Remembering the Anzacs from home

14 April 2020
With dawn services cancelled, how can you still pay your respects?
Anzac Day services have been cancelled due to COVID-19 restrictions, but April 25 is still the perfect time to learn and reflect and even enjoy a special live-streamed carillon performance.

Across Australia traditional Anzac Day dawn services have been cancelled leaving people wondering how they will pay their respects this year. Tune into a live online-stream from our carillon bells, dig deeper into the stories behind the heroes, swat up your commemorative bell trivia or download a conversation to give you a new perspective on sacrifice.

For whom the bell tolls

This year you can join us from the comfort and safety of your own home for a live-streamed event as our University Carillonist, Amy Johansen, plays a special Anzac Day concert entitled “Bells of Remembrance” on the University of Sydney War Memorial Carillon.

From 6am  (AEST) on Anzac Day you will be able to watch the carillonist playing live and listen to a selection of Anzac-themed music, including Abide with me, I vow to thee my country and The Dam Busters’ March, and concluding with The Last Post and Advance Australia Fair.

Join the live event by selecting 'Live now' on our YouTube channel from 6am  (AEST) on Saturday 25 April 2020. 

The University of Sydney War Memorial Carillon was dedicated on Anzac Day in 1928 to commemorate the 197 undergraduates, graduates and staff who died in the First World War. But there’s more to know about this University icon.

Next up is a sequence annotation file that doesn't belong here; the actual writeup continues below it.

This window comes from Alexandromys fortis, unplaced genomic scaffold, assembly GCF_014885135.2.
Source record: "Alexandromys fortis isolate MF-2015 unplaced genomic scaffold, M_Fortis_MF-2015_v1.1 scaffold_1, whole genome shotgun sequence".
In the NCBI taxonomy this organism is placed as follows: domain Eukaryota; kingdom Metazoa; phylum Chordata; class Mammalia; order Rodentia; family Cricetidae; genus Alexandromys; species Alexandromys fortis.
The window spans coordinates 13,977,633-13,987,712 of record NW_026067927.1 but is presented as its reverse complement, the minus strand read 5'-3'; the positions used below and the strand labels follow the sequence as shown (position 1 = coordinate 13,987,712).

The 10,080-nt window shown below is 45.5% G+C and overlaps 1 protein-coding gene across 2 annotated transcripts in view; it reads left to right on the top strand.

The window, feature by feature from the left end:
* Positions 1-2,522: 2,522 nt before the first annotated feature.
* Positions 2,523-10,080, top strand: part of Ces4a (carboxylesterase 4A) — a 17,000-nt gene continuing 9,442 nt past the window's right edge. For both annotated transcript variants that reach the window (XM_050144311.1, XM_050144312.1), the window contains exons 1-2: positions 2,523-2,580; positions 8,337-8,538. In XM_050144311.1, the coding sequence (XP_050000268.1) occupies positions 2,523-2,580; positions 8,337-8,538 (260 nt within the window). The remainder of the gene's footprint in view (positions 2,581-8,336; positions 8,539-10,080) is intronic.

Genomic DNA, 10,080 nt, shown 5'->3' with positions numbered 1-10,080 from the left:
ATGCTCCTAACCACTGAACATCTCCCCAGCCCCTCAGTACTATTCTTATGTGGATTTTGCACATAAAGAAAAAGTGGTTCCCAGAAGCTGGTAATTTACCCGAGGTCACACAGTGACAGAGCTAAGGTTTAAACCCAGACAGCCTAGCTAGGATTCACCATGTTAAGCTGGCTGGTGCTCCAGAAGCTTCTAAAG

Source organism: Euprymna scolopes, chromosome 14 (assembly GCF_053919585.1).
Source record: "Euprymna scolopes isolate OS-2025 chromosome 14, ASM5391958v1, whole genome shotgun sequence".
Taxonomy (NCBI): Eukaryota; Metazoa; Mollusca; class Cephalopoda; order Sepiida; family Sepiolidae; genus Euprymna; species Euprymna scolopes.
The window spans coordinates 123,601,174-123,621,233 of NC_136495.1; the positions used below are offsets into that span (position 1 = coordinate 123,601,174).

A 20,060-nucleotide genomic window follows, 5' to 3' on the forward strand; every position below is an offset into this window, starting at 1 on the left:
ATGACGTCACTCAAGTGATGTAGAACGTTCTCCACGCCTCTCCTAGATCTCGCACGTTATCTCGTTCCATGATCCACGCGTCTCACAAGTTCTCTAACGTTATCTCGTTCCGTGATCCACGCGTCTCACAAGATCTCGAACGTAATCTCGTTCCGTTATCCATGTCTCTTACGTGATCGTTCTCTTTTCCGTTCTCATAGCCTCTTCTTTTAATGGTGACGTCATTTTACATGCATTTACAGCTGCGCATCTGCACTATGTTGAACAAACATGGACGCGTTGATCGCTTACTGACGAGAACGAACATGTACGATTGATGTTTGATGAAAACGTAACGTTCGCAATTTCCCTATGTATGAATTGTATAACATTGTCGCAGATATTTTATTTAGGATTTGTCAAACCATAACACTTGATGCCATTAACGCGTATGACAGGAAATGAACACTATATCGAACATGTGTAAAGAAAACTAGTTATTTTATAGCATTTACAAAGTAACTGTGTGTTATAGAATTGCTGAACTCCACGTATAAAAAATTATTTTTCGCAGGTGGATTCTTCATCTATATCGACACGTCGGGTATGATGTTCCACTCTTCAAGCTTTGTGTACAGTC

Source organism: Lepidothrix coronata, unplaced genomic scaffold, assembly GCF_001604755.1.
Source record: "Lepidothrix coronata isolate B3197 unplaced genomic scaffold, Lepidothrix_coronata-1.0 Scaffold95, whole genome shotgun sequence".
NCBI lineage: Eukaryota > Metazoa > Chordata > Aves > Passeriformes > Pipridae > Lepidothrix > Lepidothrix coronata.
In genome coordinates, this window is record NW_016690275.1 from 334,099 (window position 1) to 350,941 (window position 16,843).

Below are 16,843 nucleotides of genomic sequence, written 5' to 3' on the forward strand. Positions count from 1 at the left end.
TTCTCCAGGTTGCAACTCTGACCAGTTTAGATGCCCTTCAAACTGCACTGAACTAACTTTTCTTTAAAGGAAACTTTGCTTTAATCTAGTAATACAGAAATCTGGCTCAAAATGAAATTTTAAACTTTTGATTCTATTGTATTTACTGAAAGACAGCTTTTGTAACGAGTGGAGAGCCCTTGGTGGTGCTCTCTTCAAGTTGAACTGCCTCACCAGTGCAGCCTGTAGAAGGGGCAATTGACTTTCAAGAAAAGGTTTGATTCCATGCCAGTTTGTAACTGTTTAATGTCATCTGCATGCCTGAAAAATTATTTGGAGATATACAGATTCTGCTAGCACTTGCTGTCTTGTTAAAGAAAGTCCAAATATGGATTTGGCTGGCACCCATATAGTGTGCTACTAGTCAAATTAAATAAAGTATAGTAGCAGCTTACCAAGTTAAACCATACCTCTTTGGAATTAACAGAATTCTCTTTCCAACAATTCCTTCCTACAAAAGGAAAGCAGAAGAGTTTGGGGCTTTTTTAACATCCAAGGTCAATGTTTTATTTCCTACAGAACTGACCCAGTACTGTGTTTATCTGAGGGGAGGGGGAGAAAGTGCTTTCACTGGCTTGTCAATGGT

Crowd watching the bells arrive

The carillon bells arriving at the University and being installed. Image reference: the University of Sydney archives

Delve into lives from the past

Beyond 1914 — The University of Sydney and the Great War is an extensive, searchable database of biographies and archival information about members of the University community involved in the First World War.

Complied using information provided to the University between 1916 and 1938 by more than 2000 former staff, students, graduates and their families, the archive uses personal diaries, war service records, photographs, letters, postcards, songbooks and Christmas and condolence cards to give a deeper picture of the lives of our wartime community.

You can also read the story of graduate Robert 'Jack' Massie who sacrificed a blossoming sporting career to fight in World War One.

Active listening

Not much of reader (or eyes too tired from time-eating movie marathons)? We’ve got you covered. Check out our collection of Anzac-related podcasts:

Say it with food

Maximise your access to the kitchen while reflecting on the lives of the Anzacs by making some delicious Anzac biscuits – some Food and Agribusiness students share their recipe for a traditional biscuit with a special Aussie twist.    

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